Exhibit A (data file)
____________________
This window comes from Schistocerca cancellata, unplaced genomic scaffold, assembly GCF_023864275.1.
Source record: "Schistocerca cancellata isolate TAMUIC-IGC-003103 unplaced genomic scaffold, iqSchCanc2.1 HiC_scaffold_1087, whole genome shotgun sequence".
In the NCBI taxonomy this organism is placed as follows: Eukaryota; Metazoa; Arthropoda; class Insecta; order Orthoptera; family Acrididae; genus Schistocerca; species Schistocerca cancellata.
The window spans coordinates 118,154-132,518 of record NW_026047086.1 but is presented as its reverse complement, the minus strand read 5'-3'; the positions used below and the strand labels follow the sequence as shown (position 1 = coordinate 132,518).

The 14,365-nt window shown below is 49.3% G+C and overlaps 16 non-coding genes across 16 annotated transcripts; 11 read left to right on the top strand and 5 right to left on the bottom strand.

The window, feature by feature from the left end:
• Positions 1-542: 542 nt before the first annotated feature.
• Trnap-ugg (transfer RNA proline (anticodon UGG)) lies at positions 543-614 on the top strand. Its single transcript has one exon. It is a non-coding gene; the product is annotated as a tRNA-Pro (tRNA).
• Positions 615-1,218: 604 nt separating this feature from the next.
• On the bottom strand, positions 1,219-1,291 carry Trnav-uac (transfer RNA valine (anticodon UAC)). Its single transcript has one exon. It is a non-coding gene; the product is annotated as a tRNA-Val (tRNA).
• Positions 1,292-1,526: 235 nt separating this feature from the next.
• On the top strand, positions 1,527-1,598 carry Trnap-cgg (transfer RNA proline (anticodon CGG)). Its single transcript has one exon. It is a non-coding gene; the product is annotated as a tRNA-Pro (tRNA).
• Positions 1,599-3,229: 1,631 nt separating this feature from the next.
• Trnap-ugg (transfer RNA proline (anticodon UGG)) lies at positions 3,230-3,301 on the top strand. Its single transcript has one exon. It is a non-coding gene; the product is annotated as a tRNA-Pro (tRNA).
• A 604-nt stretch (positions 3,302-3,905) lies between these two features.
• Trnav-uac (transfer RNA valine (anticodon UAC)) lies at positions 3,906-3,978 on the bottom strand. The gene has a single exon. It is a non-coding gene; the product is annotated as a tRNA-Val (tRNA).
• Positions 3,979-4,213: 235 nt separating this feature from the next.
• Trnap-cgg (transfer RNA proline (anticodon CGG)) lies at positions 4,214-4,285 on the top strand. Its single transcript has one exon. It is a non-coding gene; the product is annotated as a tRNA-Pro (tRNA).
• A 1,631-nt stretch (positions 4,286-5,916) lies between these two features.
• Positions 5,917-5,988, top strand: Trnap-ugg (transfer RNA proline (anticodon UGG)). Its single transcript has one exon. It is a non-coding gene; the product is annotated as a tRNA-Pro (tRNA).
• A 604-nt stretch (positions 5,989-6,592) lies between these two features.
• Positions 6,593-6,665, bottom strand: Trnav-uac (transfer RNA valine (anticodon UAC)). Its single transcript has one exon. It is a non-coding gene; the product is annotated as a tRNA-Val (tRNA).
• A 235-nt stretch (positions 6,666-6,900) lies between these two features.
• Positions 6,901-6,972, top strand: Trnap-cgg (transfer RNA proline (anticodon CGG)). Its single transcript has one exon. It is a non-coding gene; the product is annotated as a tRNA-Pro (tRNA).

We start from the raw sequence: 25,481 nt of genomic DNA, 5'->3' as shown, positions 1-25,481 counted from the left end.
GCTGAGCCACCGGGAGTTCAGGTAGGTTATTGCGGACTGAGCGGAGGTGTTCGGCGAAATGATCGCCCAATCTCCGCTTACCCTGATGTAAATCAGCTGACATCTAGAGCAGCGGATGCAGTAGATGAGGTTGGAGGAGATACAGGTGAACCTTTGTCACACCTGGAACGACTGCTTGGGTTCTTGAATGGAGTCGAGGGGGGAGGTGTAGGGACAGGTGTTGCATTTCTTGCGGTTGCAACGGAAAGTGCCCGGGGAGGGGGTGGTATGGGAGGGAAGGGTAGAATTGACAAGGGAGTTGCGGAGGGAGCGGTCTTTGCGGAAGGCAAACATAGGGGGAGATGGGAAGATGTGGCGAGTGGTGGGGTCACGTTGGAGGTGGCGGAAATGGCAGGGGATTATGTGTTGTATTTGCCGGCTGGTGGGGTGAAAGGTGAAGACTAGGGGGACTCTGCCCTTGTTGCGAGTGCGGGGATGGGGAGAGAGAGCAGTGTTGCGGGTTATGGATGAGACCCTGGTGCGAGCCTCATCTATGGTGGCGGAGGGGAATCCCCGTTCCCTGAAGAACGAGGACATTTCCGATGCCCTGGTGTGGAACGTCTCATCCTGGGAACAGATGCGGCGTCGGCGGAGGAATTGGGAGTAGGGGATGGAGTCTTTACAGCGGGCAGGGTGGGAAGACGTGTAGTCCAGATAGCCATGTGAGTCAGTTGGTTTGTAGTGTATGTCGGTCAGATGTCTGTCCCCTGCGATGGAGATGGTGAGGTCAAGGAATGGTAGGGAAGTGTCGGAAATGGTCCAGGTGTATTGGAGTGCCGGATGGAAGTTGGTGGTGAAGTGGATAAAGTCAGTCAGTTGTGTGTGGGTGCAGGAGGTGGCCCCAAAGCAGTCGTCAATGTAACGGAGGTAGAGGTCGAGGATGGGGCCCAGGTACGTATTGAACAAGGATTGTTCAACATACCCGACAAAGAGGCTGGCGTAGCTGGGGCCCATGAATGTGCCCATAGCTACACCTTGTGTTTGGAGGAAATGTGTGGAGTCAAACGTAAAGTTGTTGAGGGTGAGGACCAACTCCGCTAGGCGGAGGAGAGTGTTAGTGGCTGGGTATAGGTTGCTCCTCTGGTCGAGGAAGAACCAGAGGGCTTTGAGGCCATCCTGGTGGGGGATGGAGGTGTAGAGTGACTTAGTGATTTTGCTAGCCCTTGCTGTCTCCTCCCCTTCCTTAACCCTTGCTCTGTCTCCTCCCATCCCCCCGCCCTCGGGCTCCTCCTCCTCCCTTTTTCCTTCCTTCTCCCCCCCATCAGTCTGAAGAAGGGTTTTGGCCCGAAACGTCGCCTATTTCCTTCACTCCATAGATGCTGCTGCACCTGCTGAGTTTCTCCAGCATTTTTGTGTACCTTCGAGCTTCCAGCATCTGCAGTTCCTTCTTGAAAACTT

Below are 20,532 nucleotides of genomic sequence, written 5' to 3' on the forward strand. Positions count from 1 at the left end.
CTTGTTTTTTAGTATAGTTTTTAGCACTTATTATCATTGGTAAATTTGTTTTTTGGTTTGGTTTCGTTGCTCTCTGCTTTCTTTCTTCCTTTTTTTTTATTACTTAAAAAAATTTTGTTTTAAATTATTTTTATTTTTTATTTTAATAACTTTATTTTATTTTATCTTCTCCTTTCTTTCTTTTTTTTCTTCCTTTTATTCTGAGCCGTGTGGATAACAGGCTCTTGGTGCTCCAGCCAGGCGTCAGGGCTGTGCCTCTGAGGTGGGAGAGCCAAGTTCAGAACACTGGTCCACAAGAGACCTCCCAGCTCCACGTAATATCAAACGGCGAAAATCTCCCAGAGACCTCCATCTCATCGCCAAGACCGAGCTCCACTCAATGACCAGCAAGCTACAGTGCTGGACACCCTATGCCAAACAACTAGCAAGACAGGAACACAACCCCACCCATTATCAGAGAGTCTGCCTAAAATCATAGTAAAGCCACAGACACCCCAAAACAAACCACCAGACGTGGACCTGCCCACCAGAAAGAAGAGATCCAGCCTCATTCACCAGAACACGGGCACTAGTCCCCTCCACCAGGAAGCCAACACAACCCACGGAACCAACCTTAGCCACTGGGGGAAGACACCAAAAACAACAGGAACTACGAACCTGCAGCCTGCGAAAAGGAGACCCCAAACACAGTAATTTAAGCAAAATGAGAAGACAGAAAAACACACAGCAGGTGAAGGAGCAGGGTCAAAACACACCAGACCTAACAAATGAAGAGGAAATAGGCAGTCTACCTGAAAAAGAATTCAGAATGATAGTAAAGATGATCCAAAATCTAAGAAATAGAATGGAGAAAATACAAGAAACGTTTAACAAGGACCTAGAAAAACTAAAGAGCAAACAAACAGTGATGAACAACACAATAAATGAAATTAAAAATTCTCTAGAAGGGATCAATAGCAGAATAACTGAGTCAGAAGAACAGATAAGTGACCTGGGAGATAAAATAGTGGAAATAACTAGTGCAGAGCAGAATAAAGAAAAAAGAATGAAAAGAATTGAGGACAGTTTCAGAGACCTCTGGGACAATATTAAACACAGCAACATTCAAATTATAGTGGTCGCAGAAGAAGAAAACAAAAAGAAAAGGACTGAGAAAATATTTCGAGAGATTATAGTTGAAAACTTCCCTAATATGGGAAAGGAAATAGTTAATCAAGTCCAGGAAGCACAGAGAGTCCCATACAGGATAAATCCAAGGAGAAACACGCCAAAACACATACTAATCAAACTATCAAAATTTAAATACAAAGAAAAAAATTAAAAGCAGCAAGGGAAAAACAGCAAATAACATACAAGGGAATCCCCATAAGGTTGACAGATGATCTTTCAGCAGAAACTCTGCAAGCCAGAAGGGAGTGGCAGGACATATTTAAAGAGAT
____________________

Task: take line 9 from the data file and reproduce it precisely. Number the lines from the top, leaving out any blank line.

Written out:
• Positions 615-1,218: 604 nt separating this feature from the next.